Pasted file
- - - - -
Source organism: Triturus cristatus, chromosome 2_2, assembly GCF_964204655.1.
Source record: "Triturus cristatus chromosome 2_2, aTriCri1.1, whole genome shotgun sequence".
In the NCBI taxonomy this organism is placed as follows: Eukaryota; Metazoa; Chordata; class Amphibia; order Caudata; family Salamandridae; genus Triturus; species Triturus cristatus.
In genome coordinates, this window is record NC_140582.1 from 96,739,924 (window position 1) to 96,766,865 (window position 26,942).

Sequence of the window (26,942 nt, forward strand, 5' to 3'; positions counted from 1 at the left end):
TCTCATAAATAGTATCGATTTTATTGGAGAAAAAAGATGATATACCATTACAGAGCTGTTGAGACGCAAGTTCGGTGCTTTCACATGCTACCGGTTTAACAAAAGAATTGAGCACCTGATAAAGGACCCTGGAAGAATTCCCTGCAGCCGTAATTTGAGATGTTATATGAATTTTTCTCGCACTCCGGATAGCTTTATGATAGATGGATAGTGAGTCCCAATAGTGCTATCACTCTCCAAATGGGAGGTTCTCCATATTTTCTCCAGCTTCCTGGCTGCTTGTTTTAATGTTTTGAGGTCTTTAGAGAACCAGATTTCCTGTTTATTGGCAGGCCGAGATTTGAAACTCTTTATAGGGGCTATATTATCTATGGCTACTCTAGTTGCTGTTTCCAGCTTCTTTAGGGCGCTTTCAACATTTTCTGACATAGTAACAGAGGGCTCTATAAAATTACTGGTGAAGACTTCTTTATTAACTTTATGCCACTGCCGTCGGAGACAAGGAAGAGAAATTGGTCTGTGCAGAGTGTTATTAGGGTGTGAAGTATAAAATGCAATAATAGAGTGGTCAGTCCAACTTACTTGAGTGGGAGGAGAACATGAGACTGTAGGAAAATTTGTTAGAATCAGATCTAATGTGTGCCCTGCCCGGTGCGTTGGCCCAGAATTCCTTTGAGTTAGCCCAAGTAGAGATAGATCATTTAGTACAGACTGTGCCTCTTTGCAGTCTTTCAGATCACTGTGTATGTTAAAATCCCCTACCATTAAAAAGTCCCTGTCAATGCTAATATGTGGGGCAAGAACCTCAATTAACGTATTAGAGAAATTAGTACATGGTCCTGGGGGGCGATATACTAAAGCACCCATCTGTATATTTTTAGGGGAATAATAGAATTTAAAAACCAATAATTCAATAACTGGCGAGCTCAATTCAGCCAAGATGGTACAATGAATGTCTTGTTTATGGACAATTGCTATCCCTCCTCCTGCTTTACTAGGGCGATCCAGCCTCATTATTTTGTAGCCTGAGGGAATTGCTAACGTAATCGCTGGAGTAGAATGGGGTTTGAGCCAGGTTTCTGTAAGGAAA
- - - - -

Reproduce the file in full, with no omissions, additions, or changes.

Source organism: Triturus cristatus, chromosome 2_2, assembly GCF_964204655.1.
Source record: "Triturus cristatus chromosome 2_2, aTriCri1.1, whole genome shotgun sequence".
In the NCBI taxonomy this organism is placed as follows: Eukaryota; Metazoa; Chordata; class Amphibia; order Caudata; family Salamandridae; genus Triturus; species Triturus cristatus.
In genome coordinates, this window is record NC_140582.1 from 96,739,924 (window position 1) to 96,766,865 (window position 26,942).

Sequence of the window (26,942 nt, forward strand, 5' to 3'; positions counted from 1 at the left end):
TCTCATAAATAGTATCGATTTTATTGGAGAAAAAAGATGATATACCATTACAGAGCTGTTGAGACGCAAGTTCGGTGCTTTCACATGCTACCGGTTTAACAAAAGAATTGAGCACCTGATAAAGGACCCTGGAAGAATTCCCTGCAGCCGTAATTTGAGATGTTATATGAATTTTTCTCGCACTCCGGATAGCTTTATGATAGATGGATAGTGAGTCCCAATAGTGCTATCACTCTCCAAATGGGAGGTTCTCCATATTTTCTCCAGCTTCCTGGCTGCTTGTTTTAATGTTTTGAGGTCTTTAGAGAACCAGATTTCCTGTTTATTGGCAGGCCGAGATTTGAAACTCTTTATAGGGGCTATATTATCTATGGCTACTCTAGTTGCTGTTTCCAGCTTCTTTAGGGCGCTTTCAACATTTTCTGACATAGTAACAGAGGGCTCTATAAAATTACTGGTGAAGACTTCTTTATTAACTTTATGCCACTGCCGTCGGAGACAAGGAAGAGAAATTGGTCTGTGCAGAGTGTTATTAGGGTGTGAAGTATAAAATGCAATAATAGAGTGGTCAGTCCAACTTACTTGAGTGGGAGGAGAACATGAGACTGTAGGAAAATTTGTTAGAATCAGATCTAATGTGTGCCCTGCCCGGTGCGTTGGCCCAGAATTCCTTTGAGTTAGCCCAAGTAGAGATAGATCATTTAGTACAGACTGTGCCTCTTTGCAGTCTTTCAGATCACTGTGTATGTTAAAATCCCCTACCATTAAAAAGTCCCTGTCAATGCTAATATGTGGGGCAAGAACCTCAATTAACGTATTAGAGAAATTAGTACATGGTCCTGGGGGGCGATATACTAAAGCACCCATCTGTATATTTTTAGGGGAATAATAGAATTTAAAAACCAATAATTCAATAACTGGCGAGCTCAATTCAGCCAAGATGGTACAATGAATGTCTTGTTTATGGACAATTGCTATCCCTCCTCCTGCTTTACTAGGGCGATCCAGCCTCATTATTTTGTAGCCTGAGGGAATTGCTAACGTAATCGCTGGAGTAGAATGGGGTTTGAGCCAGGTTTCTGTAAGGAAA